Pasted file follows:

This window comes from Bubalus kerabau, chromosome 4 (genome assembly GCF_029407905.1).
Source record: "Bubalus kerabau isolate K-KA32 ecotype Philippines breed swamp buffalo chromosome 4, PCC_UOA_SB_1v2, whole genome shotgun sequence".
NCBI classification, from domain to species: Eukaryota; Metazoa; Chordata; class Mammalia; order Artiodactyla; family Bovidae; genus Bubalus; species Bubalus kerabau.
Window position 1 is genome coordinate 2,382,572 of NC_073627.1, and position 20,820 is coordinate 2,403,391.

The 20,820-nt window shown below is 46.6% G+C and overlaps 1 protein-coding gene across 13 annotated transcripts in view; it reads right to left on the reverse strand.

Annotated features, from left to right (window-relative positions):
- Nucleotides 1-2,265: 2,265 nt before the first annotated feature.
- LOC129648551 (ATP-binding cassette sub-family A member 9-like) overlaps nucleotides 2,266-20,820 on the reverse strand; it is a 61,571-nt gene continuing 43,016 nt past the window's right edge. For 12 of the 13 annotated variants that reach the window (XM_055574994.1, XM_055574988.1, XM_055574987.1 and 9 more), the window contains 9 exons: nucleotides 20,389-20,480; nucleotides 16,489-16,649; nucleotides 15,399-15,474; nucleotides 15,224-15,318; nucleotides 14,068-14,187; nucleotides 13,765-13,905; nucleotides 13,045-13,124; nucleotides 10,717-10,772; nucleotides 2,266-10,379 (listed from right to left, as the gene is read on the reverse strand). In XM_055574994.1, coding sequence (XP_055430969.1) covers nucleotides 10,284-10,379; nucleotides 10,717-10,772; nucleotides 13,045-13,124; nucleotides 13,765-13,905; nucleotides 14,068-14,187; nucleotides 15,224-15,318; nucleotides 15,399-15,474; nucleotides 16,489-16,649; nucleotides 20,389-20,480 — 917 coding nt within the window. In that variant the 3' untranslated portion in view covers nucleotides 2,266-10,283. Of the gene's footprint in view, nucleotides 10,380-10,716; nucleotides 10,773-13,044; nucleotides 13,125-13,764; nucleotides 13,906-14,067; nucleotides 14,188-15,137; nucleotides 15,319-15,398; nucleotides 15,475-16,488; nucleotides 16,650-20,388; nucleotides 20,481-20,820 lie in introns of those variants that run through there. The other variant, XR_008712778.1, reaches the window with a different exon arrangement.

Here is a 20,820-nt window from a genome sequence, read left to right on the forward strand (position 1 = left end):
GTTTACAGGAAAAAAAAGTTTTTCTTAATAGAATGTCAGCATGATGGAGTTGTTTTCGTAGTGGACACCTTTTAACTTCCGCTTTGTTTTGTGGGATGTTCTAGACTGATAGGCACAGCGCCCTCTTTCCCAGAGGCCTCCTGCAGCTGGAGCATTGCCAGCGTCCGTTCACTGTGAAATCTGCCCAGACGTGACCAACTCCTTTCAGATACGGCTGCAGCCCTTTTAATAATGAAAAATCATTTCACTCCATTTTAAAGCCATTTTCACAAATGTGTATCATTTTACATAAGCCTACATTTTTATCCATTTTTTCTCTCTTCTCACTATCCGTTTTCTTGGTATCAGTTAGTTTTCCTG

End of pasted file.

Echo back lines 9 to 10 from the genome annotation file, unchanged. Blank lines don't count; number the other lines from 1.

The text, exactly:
Here is a 20,820-nt window from a genome sequence, read left to right on the forward strand (position 1 = left end):
GTTTACAGGAAAAAAAAGTTTTTCTTAATAGAATGTCAGCATGATGGAGTTGTTTTCGTAGTGGACACCTTTTAACTTCCGCTTTGTTTTGTGGGATGTTCTAGACTGATAGGCACAGCGCCCTCTTTCCCAGAGGCCTCCTGCAGCTGGAGCATTGCCAGCGTCCGTTCACTGTGAAATCTGCCCAGACGTGACCAACTCCTTTCAGATACGGCTGCAGCCCTTTTAATAATGAAAAATCATTTCACTCCATTTTAAAGCCATTTTCACAAATGTGTATCATTTTACATAAGCCTACATTTTTATCCATTTTTTCTCTCTTCTCACTATCCGTTTTCTTGGTATCAGTTAGTTTTCCTG